Interview with Myriam Dupouy

Myriam Dupouy

Date of birth:  27th of December and of course I’m only 25 as you can see no wrinkles on my portrait …

How did you become passionate about nature photography?

I’ve always been passionate about nature and photography as far as I can remember. When I was little I was allowed to use my parents camera during my holidays at my grandparents. It was a sort of a little treasure I only possessed in those very special moments …  I also lived in the countryside and well, I guess that when you grow up in such a place, you’re fated to love nature, aren’t you? One day, while I was playing with my brother, a baby robin landed on my hat and stayed there a few seconds (that’s a true story). When you’ve got a bird flying above the head, I guess it blows your mind forever.

What do you take with you on a photo shoot?

Not much really… My bag together with my Nikon D810 or my old D90 and my beloved Tamron lenses: the SP 90mm and the SP 150-600mm. I simply couldn’t live without these two lenses because they correspond to what I like and need the most in Photography. What’s more, they really are excellent lenses and not only because I’m a Tamron ambassador ;).  The SP 150-600mm is perfect for me and I guess this particular telephoto lens is widely appreciated among female nature photographers: it’s great and not too heavy so long walks are much easier! As far as the 90mm is concerned, I very recently got the new version and it seems even better than the previous one, which I didn’t even think possible.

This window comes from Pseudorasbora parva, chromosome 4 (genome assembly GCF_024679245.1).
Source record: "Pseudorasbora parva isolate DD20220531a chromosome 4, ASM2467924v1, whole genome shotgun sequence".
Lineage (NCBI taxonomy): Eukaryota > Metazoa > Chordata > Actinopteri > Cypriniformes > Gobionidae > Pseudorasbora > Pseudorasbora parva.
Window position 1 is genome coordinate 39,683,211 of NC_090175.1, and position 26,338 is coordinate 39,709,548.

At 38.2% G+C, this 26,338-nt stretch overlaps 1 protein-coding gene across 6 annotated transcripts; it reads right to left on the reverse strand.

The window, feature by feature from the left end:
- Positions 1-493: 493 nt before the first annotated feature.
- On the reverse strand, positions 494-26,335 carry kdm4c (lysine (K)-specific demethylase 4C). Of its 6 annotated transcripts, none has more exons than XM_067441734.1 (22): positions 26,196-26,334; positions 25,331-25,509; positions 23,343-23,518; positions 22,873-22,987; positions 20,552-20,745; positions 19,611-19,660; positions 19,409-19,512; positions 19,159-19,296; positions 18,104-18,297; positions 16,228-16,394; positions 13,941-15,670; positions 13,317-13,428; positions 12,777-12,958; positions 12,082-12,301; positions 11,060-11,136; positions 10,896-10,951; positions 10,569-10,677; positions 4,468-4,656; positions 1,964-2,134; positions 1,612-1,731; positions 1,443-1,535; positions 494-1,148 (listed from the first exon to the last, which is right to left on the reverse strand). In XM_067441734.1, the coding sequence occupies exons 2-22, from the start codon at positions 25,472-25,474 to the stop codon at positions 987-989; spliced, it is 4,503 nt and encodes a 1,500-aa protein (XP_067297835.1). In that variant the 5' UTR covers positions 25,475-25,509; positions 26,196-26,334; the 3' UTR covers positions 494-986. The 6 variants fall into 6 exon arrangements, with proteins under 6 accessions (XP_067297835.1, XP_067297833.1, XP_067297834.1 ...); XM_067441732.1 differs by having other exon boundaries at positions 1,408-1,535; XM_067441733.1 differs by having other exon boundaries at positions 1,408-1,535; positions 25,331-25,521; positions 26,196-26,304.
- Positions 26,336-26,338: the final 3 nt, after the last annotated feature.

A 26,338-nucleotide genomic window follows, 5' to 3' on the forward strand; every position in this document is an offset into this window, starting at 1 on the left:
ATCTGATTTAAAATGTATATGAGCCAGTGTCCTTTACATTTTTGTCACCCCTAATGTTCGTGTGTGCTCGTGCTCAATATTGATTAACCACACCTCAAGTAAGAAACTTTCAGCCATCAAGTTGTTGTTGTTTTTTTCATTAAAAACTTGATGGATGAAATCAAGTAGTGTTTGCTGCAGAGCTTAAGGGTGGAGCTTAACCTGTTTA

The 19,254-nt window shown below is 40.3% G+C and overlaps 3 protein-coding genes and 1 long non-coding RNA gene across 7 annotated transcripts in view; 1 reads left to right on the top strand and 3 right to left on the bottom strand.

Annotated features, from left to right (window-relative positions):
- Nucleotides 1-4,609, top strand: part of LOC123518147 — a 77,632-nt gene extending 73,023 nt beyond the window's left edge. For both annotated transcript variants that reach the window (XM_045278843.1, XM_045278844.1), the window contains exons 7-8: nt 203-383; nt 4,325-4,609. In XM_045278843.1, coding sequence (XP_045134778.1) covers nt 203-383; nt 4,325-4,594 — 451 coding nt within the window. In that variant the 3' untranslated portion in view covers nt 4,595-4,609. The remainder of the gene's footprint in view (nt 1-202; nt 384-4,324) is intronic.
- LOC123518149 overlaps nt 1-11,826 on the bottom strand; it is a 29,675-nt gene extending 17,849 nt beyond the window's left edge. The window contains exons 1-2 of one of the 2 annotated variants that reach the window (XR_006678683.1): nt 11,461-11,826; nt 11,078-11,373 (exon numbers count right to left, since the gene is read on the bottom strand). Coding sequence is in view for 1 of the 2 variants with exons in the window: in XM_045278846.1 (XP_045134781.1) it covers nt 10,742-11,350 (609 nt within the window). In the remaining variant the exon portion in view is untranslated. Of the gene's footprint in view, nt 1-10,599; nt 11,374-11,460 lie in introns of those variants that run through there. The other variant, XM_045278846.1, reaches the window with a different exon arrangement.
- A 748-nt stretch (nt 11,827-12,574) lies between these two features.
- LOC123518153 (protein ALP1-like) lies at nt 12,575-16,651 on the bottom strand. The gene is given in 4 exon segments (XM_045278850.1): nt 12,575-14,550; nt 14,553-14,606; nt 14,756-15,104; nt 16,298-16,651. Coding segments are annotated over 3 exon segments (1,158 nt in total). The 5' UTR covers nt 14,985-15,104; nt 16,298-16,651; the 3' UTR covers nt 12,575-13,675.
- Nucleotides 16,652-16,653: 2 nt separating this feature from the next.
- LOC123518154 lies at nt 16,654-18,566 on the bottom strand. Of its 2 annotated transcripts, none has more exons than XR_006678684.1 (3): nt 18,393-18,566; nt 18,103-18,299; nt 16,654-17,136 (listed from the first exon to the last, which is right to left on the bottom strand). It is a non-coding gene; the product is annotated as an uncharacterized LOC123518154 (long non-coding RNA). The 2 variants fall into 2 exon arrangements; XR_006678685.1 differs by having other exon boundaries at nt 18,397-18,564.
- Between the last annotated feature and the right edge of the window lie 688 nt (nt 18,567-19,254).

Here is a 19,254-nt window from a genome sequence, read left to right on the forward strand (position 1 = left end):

Then of course, there is a lot of mess in my bag, the most important piece of mess being a little notebook where I write important things while out on a photoshoot: things I see and want to remember or poems coming to my mind unexpectedly and words are not well behaved you know, they always show up when you do not expect them to (they’re even so wicked they often wake me up at night!)

What subject do you prefer to photograph and why?

I do have favourite subjects such as deer or owls I’m just totally fond of but photography has always been a magnifying glass for me and has enabled me to discover and study many other species such as the amazing springtails. It is stimulating and important for me to go on learning day after day and to focus on different species or issues. It is ever so interesting and rewarding! Even the simplest things such as tiny insects or mushrooms take you to an overwhelming journey when you let them lead the way…

What is your favorite nature preserve?

Well, I actually have no real nature preserve at hand. The closest thing to a nature preserve is the huge national forest of Orléans next to where I live and where I very often wander in. Unfortunately, my region is a well-known hunting area and even the national forest is a hunting ground. Therefore wildlife is rather difficult to track. Men is definitely associated with danger and I always make sure it remains so knowing how dangerous it would be for an animal to get used to my presence. I’d so love one day to be able to observe animals who wouldn’t associate men with aggressiveness or threat. The feelings you must experience then are probably second to none!

What is your favorite shooting position?

Ha ha, this question sounds naughty 🙂

Now, now, let’s be serious …  I’m always lying on the ground …  I hardly ever use a tripod, I don’t like it: I do not feel free, invisible and fast enough when I have one. What’s more, I like to see things from what I take photos of points of views. This is the reason why you’ll find me on the ground most of the time.

Which nature photographer do you admire?